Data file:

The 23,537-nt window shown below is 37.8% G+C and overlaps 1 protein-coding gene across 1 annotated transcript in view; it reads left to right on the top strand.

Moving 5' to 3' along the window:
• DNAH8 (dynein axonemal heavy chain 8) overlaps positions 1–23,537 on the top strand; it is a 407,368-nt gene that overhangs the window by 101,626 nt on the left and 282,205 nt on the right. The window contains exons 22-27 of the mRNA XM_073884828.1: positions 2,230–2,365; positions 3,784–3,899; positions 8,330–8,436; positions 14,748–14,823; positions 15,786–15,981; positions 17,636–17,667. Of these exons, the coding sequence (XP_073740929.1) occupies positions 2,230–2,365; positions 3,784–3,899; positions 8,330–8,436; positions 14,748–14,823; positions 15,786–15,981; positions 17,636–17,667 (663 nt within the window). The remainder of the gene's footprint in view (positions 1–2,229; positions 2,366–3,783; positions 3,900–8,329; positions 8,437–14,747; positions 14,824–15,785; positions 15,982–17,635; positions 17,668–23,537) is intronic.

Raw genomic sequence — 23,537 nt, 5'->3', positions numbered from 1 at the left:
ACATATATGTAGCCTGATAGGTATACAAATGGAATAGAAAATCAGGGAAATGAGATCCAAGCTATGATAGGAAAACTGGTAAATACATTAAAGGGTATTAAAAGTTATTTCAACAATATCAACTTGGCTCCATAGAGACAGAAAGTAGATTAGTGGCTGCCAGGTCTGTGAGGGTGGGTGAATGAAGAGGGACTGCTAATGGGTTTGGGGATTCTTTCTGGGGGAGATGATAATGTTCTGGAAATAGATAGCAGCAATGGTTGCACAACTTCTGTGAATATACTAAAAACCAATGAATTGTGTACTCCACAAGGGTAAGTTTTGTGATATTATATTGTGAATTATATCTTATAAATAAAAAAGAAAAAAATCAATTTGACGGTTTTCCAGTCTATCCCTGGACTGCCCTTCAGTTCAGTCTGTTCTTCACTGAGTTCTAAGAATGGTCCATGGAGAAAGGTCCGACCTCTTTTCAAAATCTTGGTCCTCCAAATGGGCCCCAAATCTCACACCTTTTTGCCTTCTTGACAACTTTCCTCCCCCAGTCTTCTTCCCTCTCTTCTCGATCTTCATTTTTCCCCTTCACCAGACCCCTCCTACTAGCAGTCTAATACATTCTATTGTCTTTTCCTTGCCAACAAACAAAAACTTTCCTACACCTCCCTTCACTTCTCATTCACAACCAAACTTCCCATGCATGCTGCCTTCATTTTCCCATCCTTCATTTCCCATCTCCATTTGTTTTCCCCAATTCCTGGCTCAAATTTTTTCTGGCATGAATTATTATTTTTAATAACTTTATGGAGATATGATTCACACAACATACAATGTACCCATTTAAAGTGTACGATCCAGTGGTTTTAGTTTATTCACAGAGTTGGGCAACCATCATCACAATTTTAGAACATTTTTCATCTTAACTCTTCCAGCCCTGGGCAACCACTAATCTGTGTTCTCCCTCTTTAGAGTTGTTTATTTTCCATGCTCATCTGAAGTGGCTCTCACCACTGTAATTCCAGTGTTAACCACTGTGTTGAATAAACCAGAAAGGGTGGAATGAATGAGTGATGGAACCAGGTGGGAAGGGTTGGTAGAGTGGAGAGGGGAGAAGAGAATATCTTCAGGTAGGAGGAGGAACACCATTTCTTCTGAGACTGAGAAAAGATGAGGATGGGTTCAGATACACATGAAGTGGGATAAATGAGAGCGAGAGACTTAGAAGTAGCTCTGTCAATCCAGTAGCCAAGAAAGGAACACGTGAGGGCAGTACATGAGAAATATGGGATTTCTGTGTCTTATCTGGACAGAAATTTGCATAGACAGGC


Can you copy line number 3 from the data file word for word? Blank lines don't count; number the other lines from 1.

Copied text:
• DNAH8 (dynein axonemal heavy chain 8) overlaps positions 1–23,537 on the top strand; it is a 407,368-nt gene that overhangs the window by 101,626 nt on the left and 282,205 nt on the right. The window contains exons 22-27 of the mRNA XM_073884828.1: positions 2,230–2,365; positions 3,784–3,899; positions 8,330–8,436; positions 14,748–14,823; positions 15,786–15,981; positions 17,636–17,667. Of these exons, the coding sequence (XP_073740929.1) occupies positions 2,230–2,365; positions 3,784–3,899; positions 8,330–8,436; positions 14,748–14,823; positions 15,786–15,981; positions 17,636–17,667 (663 nt within the window). The remainder of the gene's footprint in view (positions 1–2,229; positions 2,366–3,783; positions 3,900–8,329; positions 8,437–14,747; positions 14,824–15,785; positions 15,982–17,635; positions 17,668–23,537) is intronic.